In order to melt a network solid, a relatively large amount of heat is needed, sufficient to break the covalent bonds that hold the entire solid together. Network solids are crystalline solids that are essentially giant molecules with repeating structures, such as diamonds or quartz crystals.
Network solids are one of four types of crystalline solids. The others are ionic solids, metallic solids and molecular solids. Ionic solids, such as crystals of table salt, are the most similar to network solids, in that they are repeating blocks of atoms all bonded to each other in the same way. The difference is that, in ionic solids, these bonds are ionic rather than covalent. Both types of solids tend to be hard and brittle, with a high melting point.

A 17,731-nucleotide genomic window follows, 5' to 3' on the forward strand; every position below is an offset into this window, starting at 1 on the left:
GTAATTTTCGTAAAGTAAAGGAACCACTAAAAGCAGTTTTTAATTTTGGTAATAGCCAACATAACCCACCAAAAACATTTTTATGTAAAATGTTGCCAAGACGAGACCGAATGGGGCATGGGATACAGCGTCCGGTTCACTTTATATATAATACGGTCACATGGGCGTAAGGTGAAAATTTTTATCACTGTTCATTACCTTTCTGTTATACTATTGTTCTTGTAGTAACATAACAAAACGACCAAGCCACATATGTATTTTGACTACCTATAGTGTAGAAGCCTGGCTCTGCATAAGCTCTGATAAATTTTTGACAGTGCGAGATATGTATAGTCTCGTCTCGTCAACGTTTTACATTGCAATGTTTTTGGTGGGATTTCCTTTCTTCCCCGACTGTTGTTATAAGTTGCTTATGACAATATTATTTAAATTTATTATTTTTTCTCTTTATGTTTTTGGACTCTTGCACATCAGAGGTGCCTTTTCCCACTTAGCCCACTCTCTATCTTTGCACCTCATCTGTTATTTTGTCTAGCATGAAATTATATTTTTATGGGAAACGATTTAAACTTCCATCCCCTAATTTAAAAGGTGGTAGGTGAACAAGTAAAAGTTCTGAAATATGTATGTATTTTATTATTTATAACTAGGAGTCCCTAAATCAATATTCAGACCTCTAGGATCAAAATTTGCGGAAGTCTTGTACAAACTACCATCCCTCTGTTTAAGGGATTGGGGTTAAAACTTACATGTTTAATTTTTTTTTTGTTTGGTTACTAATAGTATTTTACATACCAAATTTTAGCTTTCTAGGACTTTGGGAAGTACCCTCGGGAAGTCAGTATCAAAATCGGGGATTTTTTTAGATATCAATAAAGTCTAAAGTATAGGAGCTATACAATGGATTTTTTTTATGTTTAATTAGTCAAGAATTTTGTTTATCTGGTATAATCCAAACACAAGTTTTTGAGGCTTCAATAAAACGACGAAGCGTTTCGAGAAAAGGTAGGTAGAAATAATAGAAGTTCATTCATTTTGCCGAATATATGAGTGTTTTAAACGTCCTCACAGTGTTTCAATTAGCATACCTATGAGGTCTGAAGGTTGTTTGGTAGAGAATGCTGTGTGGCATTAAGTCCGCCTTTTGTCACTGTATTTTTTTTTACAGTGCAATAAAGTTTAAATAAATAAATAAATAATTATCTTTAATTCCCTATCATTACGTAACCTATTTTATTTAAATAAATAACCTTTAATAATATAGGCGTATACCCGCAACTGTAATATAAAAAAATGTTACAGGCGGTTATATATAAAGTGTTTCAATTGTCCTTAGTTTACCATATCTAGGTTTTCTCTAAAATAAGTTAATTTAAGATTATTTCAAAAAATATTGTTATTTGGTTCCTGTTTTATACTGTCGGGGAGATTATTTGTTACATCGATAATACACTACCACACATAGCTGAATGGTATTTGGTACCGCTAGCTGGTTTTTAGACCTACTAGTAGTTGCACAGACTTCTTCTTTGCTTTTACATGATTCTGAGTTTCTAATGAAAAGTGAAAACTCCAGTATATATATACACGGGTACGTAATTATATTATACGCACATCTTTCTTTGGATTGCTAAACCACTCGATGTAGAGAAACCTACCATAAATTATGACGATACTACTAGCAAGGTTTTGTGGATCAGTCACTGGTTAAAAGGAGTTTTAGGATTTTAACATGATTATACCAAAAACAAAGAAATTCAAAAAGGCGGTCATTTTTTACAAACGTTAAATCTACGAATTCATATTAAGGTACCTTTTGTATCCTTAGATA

Molecular solids, such as solid carbon dioxide or dry ice, are held together with intermolecular forces rather than chemical bonds. These include hydrogen bonds and dipole-dipole forces. They tend to have low melting points. Metallic solids are like network and ionic solids in that they do not have distinct molecules, but the bonds between the constituent atoms are metallic bonds. Metallic solids have variable hardnesses and melting points, and are generally good conductors of electricity.